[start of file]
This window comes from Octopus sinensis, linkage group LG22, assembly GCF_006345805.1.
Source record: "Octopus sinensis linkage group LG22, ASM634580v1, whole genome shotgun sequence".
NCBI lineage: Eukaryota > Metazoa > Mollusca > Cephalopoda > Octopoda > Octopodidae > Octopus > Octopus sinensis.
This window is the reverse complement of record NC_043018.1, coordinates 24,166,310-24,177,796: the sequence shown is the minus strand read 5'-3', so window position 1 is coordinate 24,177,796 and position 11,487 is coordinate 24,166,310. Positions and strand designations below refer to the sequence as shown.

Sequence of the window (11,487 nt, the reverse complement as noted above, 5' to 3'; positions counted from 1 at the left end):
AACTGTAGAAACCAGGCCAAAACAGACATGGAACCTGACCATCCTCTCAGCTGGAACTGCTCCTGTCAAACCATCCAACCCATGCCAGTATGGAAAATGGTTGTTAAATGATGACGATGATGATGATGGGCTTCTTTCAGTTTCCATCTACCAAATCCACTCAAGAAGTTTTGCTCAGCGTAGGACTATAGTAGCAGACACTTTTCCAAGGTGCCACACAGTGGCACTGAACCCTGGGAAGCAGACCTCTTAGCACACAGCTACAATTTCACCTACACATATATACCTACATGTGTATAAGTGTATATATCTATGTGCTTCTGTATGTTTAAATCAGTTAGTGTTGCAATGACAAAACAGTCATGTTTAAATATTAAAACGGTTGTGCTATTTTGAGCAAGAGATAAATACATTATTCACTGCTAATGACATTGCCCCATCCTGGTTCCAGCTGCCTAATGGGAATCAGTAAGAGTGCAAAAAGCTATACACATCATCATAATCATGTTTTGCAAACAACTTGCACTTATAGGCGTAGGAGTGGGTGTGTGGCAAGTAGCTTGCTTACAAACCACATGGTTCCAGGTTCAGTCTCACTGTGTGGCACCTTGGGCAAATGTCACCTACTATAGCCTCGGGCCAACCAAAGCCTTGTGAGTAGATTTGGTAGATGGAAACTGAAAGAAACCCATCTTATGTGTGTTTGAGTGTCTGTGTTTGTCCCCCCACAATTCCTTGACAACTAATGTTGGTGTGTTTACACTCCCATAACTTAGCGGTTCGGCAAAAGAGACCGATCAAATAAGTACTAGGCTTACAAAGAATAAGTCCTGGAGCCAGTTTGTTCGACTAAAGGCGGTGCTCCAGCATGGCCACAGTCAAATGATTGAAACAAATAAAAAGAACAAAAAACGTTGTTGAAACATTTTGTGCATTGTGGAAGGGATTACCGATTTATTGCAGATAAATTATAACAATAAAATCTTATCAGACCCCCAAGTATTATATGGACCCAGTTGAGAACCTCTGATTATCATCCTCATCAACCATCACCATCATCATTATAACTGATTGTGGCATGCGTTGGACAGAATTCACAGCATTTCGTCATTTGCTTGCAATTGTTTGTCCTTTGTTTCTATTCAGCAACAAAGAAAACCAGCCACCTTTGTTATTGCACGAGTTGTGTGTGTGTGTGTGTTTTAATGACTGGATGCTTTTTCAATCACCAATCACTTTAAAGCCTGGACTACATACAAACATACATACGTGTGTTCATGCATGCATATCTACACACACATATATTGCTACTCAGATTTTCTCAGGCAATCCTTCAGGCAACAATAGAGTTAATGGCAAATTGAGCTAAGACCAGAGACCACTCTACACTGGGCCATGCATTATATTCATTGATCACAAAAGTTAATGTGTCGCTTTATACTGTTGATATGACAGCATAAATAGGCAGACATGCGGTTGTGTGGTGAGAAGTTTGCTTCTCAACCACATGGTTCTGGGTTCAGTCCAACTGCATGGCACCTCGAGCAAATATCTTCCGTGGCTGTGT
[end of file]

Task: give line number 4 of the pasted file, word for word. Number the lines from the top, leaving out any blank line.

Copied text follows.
This window is the reverse complement of record NC_043018.1, coordinates 24,166,310-24,177,796: the sequence shown is the minus strand read 5'-3', so window position 1 is coordinate 24,177,796 and position 11,487 is coordinate 24,166,310. Positions and strand designations below refer to the sequence as shown.